Two months into that wait, I discovered that I was pregnant with Lily. My OB/GYN told me that I would be better off where I was because the pregnancy was not an easy one from the beginning.

A different unit would be a faster pace and could result in more issues with my pregnancy. I decided to stay put so that Lily would have a better chance of being okay. I ended up liking the *Willow Tree Unit.

The staff was nice- I was the youngest tech on first shift. Once word got around that I was pregnant, the nurses and other techs took care of me.

One afternoon, my shoes became untied and I couldn’t reach them because my belly was huge. I burst into tears and one of my fellow techs tied them for me. She understood the struggle- she’d been in my spot two years before.

I didn’t get to finish out the pregnancy on that unit- I went into preterm labor at 31 weeks (on Cameron’s 3rd birthday, of all days) and my OB/GYN told me that I would have to stop working or go on light duty, basically a desk job.

I chose the desk job because we needed the money. I went to medical records for all of five weeks or so. The ladies there were nice and began a betting pool on when Lily would show up. Lily shares a birthday with one of the ladies in the office, which everyone found hilarious.

Thanks to Kentucky state budget cuts, the *Willow Tree Unit was closed down while I was on light duty, and when I came back from maternity leave, I was sent to an acute care unit. I was better suited for that unit and stayed there until I left in June 2008 for a counseling position in Indiana.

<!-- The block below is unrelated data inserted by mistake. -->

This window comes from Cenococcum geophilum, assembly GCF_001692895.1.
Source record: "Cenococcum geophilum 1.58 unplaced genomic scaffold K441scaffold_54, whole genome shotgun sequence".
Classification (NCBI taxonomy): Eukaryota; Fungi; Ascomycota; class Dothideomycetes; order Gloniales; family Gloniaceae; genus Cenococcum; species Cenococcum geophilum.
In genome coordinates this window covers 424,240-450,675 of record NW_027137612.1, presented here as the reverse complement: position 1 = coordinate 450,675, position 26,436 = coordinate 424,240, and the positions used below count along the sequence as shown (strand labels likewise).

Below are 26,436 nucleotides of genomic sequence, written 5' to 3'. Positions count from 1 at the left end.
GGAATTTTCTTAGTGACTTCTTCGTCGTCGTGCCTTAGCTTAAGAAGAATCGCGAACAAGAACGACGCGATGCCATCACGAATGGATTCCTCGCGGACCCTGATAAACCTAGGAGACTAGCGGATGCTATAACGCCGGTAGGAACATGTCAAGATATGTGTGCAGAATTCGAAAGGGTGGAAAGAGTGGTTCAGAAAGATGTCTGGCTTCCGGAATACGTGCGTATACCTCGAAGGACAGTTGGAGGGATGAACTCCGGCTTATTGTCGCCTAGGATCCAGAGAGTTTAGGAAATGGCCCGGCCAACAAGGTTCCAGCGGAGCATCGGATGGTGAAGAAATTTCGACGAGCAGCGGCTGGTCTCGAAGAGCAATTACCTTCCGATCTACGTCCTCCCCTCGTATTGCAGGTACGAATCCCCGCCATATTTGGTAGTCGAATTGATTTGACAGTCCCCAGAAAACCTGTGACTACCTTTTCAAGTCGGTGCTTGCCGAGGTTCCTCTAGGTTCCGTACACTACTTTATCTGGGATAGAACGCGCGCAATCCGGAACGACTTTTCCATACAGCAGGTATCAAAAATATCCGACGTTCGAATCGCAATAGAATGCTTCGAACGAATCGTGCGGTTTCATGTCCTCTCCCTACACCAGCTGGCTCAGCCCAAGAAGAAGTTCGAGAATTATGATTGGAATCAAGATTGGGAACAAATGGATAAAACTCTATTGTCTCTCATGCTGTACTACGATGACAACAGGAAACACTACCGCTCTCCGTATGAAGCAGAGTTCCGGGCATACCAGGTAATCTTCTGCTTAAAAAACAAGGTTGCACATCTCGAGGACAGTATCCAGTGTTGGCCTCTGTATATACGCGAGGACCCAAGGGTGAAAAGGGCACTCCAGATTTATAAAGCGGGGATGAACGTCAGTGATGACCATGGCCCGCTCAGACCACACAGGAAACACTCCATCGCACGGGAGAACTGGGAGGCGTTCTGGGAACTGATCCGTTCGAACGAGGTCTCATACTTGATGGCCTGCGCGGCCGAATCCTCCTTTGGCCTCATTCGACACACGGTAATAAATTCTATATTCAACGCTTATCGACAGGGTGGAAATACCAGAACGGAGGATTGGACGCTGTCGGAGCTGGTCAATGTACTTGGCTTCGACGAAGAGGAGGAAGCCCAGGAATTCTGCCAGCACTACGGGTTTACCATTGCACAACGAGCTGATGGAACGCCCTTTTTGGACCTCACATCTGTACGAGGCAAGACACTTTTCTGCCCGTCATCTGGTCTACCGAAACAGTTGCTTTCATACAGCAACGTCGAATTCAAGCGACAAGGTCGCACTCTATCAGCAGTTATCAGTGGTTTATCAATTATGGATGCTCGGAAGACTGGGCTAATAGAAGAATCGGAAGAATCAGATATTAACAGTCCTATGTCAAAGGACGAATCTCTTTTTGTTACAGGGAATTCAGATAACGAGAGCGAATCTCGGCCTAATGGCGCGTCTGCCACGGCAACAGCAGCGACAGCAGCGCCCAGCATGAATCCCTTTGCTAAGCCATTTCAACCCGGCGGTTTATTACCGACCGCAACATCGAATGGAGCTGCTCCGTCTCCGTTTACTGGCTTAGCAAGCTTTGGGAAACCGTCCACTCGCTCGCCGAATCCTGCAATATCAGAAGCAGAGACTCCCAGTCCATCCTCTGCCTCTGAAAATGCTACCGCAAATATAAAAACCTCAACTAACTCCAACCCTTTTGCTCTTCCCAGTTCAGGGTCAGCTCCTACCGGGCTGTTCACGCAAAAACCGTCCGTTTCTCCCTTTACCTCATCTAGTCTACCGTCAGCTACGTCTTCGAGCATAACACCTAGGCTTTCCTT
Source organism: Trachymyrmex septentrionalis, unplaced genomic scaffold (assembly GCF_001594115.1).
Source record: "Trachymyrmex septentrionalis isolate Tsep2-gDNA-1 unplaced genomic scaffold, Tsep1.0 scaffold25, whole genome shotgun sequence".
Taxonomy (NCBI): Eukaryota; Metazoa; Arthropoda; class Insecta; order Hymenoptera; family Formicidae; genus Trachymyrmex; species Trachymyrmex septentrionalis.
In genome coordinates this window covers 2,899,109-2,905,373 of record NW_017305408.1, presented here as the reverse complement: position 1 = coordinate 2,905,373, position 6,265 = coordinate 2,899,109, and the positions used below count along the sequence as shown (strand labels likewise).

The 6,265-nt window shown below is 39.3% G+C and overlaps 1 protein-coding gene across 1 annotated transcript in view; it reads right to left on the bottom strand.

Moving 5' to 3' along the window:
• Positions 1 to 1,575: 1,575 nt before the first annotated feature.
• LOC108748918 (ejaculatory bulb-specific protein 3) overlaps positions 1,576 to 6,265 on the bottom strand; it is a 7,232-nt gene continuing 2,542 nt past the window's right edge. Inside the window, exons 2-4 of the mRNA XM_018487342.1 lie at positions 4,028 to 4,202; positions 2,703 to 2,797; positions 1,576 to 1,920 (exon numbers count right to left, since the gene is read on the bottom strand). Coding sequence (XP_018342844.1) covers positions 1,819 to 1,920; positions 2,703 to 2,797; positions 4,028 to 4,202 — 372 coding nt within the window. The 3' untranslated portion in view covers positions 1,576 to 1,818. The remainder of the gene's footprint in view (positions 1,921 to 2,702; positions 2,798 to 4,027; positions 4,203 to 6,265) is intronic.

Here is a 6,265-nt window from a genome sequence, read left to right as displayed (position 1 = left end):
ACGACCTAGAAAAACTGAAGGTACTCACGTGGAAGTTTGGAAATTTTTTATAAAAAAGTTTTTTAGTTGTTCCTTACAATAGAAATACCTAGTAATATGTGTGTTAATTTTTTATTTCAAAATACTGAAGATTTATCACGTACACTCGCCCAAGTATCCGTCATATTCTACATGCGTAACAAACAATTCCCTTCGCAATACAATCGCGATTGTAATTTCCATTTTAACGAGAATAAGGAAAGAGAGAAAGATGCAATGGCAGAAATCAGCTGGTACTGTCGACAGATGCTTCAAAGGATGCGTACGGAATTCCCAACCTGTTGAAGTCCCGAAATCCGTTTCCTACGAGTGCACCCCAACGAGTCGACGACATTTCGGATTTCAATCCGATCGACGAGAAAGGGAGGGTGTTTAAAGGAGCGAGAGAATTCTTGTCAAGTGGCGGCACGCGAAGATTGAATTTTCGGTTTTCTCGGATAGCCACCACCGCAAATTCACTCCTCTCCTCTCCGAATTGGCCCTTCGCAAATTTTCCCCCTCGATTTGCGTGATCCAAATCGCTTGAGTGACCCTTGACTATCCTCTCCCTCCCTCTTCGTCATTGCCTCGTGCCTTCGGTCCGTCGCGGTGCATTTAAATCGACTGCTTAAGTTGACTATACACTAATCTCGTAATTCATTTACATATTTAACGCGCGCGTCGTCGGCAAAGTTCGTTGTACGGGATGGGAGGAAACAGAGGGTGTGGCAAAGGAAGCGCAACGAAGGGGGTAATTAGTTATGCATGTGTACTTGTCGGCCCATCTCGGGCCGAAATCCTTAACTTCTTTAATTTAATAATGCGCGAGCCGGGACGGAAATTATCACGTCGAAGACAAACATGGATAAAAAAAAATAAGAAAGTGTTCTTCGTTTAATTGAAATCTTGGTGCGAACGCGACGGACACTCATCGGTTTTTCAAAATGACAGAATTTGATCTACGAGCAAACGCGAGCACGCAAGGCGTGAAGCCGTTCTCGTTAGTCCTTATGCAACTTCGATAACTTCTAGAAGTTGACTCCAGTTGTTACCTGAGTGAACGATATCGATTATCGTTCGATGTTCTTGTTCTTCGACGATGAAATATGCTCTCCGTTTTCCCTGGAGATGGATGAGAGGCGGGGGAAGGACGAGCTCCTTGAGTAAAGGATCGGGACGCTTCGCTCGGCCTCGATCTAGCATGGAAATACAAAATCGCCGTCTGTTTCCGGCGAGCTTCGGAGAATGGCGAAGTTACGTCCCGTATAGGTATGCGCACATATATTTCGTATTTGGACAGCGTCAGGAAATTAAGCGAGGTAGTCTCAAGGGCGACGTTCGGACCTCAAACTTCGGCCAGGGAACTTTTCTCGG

The Real Fun Begins

In late 2010, I was ready for a new and closer to home position. I found another Mental Health Worker position at *MidRiver Regional Hospital. This time, I was able to pick where I wanted to go, because it was in the application. I would be on the Resource Team. It sounded very interesting and kind of fun.

I was absolutely right. Orientation was a bit boring- but that’s where I met Josh (Jake’s older brother) so I call that a win. I had to shadow for a couple of weeks on each unit- a couple of days with another worker, and then I was unleashed.

The very first day was a day that is forever etched in my mind- I was on *2West, a unit that was then used for kids from 12-18 with autism and other developmental disabilities. It was super loud, wild and some of the kids were way bigger than me.

What did I sign up for?

I took a huge deep breath, looked at my assignment sheet and kept going.

I spent two years on the Resource Team. It was a lot of fun- full of laughs, friends, and a few mishaps. I’ve run after people that eloped, including one that I chased across a busy street along with another worker. The kid ran off at a hospital and we did catch her. I’ve been punched in the head. I even caught a stereo cord to the face.

I was with a 1:1 and the patient was very upset about her Justin Beiber CD was repeatedly skipping. I told her that maybe it was time to try a different activity, and tried to unplug the stereo. She picked it up, then dropped it, and when I went to pick it up, she hit me in the face with the cord.

A code was immediately called and I was taken off the floor. I was taken to the main nursing office to get my face looked at.